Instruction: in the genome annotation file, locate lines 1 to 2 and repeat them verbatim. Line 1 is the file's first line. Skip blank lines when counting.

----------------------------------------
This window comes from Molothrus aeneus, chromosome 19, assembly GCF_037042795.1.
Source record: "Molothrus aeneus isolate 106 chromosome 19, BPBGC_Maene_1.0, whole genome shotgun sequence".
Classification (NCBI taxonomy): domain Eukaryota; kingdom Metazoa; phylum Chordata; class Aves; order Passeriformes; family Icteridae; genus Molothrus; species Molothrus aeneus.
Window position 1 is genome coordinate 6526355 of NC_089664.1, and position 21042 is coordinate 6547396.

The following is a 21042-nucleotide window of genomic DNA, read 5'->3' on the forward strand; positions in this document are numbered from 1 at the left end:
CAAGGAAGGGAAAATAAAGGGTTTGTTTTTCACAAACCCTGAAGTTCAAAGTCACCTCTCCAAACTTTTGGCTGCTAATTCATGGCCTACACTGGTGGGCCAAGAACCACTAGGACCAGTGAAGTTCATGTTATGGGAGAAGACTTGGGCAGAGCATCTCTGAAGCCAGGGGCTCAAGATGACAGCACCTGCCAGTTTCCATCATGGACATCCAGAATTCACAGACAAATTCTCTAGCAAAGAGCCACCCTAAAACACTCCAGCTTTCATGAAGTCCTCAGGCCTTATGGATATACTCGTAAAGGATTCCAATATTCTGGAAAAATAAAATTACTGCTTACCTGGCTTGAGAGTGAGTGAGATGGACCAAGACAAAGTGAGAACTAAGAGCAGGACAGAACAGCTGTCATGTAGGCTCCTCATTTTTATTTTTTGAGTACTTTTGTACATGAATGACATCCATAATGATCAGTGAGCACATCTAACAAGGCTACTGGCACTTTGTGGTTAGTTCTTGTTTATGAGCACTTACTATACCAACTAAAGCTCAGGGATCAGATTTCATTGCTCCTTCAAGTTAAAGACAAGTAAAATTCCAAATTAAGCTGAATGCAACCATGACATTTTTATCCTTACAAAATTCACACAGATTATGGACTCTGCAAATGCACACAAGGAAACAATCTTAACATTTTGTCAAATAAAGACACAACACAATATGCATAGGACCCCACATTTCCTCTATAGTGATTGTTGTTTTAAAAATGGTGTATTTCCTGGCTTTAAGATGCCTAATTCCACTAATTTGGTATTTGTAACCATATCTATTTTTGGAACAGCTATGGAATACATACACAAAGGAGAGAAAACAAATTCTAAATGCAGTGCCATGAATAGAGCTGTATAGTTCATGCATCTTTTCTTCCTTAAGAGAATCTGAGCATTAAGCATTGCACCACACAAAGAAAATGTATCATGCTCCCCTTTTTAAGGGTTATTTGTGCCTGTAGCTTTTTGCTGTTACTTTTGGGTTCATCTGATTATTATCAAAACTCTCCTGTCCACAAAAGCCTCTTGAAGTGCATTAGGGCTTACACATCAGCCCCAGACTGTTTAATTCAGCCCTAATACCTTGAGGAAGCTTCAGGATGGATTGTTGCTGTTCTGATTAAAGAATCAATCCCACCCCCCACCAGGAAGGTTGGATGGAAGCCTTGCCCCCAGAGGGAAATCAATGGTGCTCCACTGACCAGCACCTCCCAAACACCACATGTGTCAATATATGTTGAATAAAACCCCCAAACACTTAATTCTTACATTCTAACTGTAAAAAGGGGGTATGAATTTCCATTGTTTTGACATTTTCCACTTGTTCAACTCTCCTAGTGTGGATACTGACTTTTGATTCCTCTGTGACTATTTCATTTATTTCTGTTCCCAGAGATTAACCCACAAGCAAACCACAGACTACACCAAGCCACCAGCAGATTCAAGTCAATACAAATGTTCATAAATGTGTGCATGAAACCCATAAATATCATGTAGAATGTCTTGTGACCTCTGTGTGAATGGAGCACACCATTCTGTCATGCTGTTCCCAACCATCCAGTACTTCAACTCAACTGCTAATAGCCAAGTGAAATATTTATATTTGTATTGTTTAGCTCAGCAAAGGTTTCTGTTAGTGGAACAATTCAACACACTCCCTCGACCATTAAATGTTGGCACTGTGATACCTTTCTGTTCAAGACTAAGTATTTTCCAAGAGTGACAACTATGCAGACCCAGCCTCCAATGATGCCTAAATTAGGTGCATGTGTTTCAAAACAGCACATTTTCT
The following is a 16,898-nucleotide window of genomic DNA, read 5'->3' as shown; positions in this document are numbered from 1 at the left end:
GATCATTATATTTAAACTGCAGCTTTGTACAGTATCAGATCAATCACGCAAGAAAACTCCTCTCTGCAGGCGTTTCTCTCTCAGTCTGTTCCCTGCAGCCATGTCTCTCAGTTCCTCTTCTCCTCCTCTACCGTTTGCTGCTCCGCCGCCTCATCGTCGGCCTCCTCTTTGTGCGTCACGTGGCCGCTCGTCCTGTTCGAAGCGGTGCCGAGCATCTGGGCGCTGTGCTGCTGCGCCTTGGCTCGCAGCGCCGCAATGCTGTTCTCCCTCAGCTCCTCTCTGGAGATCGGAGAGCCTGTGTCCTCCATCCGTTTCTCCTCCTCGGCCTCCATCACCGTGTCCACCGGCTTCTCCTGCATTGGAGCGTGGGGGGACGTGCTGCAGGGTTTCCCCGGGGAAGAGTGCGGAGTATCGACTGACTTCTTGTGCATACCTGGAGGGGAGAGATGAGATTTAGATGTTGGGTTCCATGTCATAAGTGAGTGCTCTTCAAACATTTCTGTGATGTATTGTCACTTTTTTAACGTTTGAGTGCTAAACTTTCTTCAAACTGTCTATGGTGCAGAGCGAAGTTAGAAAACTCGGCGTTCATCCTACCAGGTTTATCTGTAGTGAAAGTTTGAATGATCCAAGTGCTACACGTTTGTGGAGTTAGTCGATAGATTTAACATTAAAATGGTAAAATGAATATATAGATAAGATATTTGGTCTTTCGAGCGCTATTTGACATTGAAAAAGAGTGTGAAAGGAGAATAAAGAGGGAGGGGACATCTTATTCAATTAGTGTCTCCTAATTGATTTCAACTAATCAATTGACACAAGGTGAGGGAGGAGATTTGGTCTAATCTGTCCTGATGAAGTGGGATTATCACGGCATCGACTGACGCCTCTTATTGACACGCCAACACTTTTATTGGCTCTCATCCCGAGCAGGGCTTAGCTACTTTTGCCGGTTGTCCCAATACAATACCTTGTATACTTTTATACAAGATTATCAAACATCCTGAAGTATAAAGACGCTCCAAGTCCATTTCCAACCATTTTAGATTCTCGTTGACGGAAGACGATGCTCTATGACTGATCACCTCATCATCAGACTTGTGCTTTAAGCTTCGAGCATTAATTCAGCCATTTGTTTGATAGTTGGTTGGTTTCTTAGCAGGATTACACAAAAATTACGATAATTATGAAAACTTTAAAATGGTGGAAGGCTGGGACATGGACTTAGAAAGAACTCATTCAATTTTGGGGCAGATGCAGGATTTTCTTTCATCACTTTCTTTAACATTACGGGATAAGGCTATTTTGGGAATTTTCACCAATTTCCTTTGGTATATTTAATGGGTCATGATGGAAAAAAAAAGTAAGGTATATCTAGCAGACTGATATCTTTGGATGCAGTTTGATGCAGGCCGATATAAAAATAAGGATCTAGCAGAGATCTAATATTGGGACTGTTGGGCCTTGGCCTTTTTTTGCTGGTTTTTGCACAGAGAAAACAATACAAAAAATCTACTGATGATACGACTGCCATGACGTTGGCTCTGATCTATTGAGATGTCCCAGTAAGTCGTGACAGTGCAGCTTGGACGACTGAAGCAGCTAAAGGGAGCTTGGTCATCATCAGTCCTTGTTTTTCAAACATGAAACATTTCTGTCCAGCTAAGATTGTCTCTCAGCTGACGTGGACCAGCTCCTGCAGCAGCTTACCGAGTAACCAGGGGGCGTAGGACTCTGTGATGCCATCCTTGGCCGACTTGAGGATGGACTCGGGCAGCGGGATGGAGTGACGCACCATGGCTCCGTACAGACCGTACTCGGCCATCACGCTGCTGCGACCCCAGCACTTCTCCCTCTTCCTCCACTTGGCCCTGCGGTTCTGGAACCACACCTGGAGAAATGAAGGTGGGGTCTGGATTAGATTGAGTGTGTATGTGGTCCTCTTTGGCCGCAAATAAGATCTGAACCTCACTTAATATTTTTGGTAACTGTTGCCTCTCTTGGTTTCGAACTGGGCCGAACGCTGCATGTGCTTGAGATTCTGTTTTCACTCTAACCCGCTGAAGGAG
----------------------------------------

This window comes from Molothrus aeneus, chromosome 19, assembly GCF_037042795.1.
Source record: "Molothrus aeneus isolate 106 chromosome 19, BPBGC_Maene_1.0, whole genome shotgun sequence".